16. Michelle
    September 12, 2010 at 10:16 pm

    I’ve started to read the first one and I am hooked!

  17. September 12, 2010 at 11:59 pm

    The Hunger Games is a great book. Hope you like Mockingjay as much. :)

  18. Kristina Barnes
    September 15, 2010 at 10:58 pm

    Ooh, I haven’t had a chance to read Mockingjay so I sort of skimmed your review (no offense meant – I just didn’t want it spoiled in case something spoily was left in! I’m sure I’ll come back and read it again when I get my hands on Mockingjay :D).

    Of course, I couldn’t ignore the bold print. (My eyes are hungry for Mockingjay news D: ) I think it’s interesting that Katniss has PTSD. I sort of thought she would have had SOME repercussions of the Hunger Games, like Haymitch’s drinking, so I was a bit surprised when that didn’t come through at the end of the first hunger games. I’m glad that Collins worked that into the story — I’d personally be mortified if I had to suffer some of the things that Katniss has.

    I’m really glad you liked it! I’ve heard about so many people thinking Mockingjay was an “epic failure” for the third installment. I didn’t read too much into that — spoiler scaredycat — so I’m curious as to why they’d say that. x= And it just totally makes me want to read it even moooore!

    Great review Melissa! :D

  19. September 15, 2010 at 11:35 pm

    No offense taken, Kristina! I tried very hard not to put any spoilers in the review, but there is always the chance that something might have crept in that you wouldn’t want to read. Feel free to leave another comment when you have the chance to read Mockingjay. I’d love to know what you think about it.

    I agree with you – what Katniss has been through during the first and second book in the Hunger Games trilogy is terrible, and you’re definitely right on the money when you compare her issues with Haymitch’s drinking.

    You should definitely check out what people think about it – those who didn’t enjoy it – once you’ve finished reading it, but not before. There will definitely be tons of spoilers in those conversations (I’d know because I read some of them after I finished the book). I personally don’t agree at all that it’s an “epic failure” and believe that, if anything, the reason most people don’t like it is that they had expectations that weren’t met. Maybe they wanted something bigger, but I think that the ending Suzanne Collins chose made perfect sense – even when there are some things I was hoping would end up differently. I wasn’t disappointed. It just felt right to me. Even now, when I think of the final sentence, it gives me major chills.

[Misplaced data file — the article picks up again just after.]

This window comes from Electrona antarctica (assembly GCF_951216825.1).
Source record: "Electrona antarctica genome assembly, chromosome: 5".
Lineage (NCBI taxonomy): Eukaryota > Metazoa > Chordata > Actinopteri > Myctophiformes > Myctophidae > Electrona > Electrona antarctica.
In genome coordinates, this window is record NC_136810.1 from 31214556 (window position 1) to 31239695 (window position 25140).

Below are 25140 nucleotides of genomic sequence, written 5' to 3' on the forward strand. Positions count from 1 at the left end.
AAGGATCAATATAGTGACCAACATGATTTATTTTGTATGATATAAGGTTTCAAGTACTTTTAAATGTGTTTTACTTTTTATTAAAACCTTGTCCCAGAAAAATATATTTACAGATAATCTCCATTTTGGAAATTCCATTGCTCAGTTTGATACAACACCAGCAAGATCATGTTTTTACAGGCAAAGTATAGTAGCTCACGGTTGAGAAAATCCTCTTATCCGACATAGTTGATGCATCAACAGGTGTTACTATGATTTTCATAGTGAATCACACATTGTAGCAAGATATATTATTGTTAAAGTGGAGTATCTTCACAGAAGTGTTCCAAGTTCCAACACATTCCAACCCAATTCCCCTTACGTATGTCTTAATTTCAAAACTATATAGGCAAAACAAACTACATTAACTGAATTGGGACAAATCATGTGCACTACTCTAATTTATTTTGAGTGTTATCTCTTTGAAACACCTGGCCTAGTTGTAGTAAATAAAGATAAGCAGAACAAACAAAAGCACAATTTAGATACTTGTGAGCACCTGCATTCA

20. andrea
    September 16, 2010 at 4:30 pm

    I’m very glad that Suzanne Collins didn’t shy away from the hard and ugly things that happen in the book… I don’t think that I would’ve bought it if Katniss had suddenly started making choices, not in the mental state that she was in for most of the book… I didn’t imagine the book going in the direction that it did with some things but I’m also very satisfied with the trilogy’s conclusion…

  21. September 16, 2010 at 4:36 pm

    I completely agree with you, Andrea. I think that some people didn’t really take into account what Katniss’ mental state was like throughout the entire novel. It’s possible that they don’t realize how pervasive PTSD is and how long those types of feelings can affect people. However, it was something very present for me in this novel, and I was also very satisfied with the end. One of my friends and I were only sad that the trilogy was really over, but then we thought that maybe Suzanne Collins might write a prequel, about Katniss’ mom, which I think might be pretty awesome. :)

  22. September 17, 2010 at 1:23 pm

    Great review! I’m eager to read this one and see how this series ends. I keep fluctuating back and forth in how I “hope” it ends. Wait! Don’t tell me! I want to be surprised!

  23. September 17, 2010 at 1:33 pm

    Glad that you liked my review! Hehehe…of course I wouldn’t say how it ends – that would be terrible. Would love to know what you think when you do have a chance to read it. :)